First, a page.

Genealogist V. L. Skinner, Jr., resumes his transcriptions of 17th-century Maryland probate records with the fourth volume of his series, Abstracts of the Testamentary Proceedings of the Prerogative Court of Maryland. The first volume in the series, released in 2004 and covering the period 1658 to 1674, was transcribed fro Libers 1A-1F, 2, 3, and 4A-4C at the Maryland State Archives. Volume II, covering 1670 to 1674 and based on Libers 5 and 6, overlaps chronologically with the previous book. Volume III covers the period 1675-1677 and 1703-1704, and is based on Libers 7, 8A, 8B, and 9A (1-371). Mr. Skinner’s newest volume in the series abstracts testamentary proceedings for the years 1677-1682, as well as 1702-1704.
The Prerogative Court was the focal point for probate in colonial Maryland. All matters of probate went directly to the Prerogative Court, which was located in Annapolis, Maryland’s colonial capital. Eventually, administration of probate was delegated to the several county courts; however, many documents related to probate continued to be filed at the Prerogative Court and not in the corresponding county. It should be noted that the Prerogative Court was also the colony’s court for equity casesâ€”resolution of disputes over the settlement and distribution of an estate.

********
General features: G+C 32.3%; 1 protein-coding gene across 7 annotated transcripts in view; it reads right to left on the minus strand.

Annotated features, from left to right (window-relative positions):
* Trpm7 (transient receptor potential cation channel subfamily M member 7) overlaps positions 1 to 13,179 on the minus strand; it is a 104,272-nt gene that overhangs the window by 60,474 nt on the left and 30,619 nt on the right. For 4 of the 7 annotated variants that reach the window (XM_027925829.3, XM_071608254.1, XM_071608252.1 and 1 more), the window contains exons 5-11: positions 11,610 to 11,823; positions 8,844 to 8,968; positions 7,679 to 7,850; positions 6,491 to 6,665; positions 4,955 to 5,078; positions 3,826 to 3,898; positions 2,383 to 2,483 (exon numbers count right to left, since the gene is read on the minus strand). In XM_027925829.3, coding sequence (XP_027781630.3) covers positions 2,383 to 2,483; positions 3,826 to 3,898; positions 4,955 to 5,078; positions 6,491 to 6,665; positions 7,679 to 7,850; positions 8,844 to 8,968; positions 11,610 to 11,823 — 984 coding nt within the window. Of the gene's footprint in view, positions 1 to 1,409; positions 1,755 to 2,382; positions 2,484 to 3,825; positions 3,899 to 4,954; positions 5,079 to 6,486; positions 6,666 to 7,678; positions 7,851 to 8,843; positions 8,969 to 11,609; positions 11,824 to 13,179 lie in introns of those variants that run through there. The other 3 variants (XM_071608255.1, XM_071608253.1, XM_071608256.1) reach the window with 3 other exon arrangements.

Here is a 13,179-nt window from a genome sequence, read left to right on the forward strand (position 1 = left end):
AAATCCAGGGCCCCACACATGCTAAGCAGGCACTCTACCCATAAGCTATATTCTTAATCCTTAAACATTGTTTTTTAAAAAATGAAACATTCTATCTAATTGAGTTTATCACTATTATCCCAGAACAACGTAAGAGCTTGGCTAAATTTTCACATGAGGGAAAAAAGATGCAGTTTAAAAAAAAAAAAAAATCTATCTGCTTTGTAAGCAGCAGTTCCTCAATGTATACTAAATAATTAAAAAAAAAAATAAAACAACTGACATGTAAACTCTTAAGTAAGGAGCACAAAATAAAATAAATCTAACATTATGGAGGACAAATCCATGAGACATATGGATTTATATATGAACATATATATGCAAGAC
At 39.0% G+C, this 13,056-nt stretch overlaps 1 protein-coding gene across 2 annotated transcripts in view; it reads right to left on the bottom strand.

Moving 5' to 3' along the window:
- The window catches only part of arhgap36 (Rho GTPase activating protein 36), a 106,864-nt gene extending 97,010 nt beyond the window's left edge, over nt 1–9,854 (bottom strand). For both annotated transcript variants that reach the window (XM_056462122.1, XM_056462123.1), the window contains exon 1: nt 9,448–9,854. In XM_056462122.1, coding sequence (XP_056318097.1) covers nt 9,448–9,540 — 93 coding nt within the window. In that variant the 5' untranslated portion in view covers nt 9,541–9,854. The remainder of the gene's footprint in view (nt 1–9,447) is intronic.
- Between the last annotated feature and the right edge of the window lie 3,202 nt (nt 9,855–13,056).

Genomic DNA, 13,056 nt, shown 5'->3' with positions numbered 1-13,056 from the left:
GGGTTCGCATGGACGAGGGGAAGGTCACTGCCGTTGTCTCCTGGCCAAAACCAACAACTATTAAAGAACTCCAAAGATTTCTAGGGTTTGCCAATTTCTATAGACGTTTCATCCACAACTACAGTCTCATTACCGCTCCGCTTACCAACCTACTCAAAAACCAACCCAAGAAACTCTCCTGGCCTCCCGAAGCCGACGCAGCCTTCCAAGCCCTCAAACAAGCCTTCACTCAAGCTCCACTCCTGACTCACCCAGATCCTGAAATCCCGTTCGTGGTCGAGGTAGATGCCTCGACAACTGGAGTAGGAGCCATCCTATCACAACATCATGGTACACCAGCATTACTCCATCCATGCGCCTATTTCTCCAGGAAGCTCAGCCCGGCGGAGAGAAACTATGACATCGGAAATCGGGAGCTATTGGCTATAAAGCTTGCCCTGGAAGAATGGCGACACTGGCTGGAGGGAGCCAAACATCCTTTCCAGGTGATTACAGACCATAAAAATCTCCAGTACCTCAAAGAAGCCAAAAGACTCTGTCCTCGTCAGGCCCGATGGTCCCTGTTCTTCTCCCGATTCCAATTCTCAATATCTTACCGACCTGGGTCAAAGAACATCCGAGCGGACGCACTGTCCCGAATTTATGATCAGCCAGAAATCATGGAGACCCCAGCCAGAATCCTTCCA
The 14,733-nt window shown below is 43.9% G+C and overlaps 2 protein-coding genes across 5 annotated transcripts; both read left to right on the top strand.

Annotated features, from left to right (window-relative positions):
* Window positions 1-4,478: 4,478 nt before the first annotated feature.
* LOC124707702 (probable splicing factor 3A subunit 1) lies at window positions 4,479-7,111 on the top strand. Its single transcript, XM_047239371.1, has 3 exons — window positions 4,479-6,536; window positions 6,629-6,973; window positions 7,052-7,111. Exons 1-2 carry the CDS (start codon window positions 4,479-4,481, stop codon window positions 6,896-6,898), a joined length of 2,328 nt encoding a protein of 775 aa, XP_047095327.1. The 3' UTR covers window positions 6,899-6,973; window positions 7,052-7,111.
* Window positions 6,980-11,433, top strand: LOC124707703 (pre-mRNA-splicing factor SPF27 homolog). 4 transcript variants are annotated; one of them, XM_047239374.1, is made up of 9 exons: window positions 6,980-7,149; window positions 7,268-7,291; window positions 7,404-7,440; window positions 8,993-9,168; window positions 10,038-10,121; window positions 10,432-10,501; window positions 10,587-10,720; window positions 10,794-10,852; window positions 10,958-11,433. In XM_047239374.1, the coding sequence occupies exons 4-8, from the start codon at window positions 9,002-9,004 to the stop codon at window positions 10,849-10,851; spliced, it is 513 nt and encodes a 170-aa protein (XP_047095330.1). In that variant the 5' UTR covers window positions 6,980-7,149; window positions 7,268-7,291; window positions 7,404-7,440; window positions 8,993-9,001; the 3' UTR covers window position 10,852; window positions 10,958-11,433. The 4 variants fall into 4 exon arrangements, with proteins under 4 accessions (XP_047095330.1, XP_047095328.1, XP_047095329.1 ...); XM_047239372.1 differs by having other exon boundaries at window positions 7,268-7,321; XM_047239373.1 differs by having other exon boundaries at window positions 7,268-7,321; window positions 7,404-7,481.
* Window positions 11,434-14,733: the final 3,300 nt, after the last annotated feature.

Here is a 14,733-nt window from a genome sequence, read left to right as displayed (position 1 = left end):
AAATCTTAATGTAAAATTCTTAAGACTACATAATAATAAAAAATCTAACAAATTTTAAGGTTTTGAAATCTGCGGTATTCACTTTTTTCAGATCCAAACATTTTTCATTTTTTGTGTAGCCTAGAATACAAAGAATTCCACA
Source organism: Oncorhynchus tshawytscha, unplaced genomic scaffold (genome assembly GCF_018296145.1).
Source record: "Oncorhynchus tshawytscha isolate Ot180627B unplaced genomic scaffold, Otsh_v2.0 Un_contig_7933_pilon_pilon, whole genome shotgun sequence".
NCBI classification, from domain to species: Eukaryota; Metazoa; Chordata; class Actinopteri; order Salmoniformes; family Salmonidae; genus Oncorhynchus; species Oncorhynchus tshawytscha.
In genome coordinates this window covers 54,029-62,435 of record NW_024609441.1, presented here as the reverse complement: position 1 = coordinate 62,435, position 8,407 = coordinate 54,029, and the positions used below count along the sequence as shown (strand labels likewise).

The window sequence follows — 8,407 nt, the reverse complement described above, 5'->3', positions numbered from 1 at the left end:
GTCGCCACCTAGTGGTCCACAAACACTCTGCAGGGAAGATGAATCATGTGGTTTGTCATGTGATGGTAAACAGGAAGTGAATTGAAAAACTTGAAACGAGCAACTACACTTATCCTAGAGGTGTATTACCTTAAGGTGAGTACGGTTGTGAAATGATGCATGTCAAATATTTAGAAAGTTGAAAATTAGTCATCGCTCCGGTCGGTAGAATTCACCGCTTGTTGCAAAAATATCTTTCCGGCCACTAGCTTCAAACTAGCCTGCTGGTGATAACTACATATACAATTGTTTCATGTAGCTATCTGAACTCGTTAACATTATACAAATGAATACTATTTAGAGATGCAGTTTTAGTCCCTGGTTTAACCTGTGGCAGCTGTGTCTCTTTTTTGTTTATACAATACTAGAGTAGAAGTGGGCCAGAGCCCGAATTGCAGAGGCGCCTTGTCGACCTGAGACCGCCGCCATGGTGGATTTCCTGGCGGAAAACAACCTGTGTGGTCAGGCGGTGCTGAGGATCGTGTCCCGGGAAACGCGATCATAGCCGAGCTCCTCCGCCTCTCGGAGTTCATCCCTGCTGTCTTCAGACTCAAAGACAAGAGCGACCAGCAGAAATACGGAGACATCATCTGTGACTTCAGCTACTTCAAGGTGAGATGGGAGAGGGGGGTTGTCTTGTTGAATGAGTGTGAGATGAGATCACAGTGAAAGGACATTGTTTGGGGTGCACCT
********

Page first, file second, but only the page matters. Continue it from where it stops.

Volume IV in this series consists of abstracts of Prerogative Court of Maryland records for the period 1677 to 1682, as well as some inventories for 1702 to 1704. (Beginning in 1674, inventories and accounts were recorded in a separate series.) Mr. Skinner has combed through administration, bond, will, inventory, administration account, and final balance entries to produce this collection. The abstracts are arranged in chronological order by court session. In every instance, they give the names of the principals (testators, heirs, witnesses, administrators, and so forth). In many cases, we also learn the details of bequests, names of slaves, appraisers, and more. In all, what we have here are probate references to over 6,500 17th-century Marylanders whose existence and activities would otherwise remain hidden in some rich but very obscure records.
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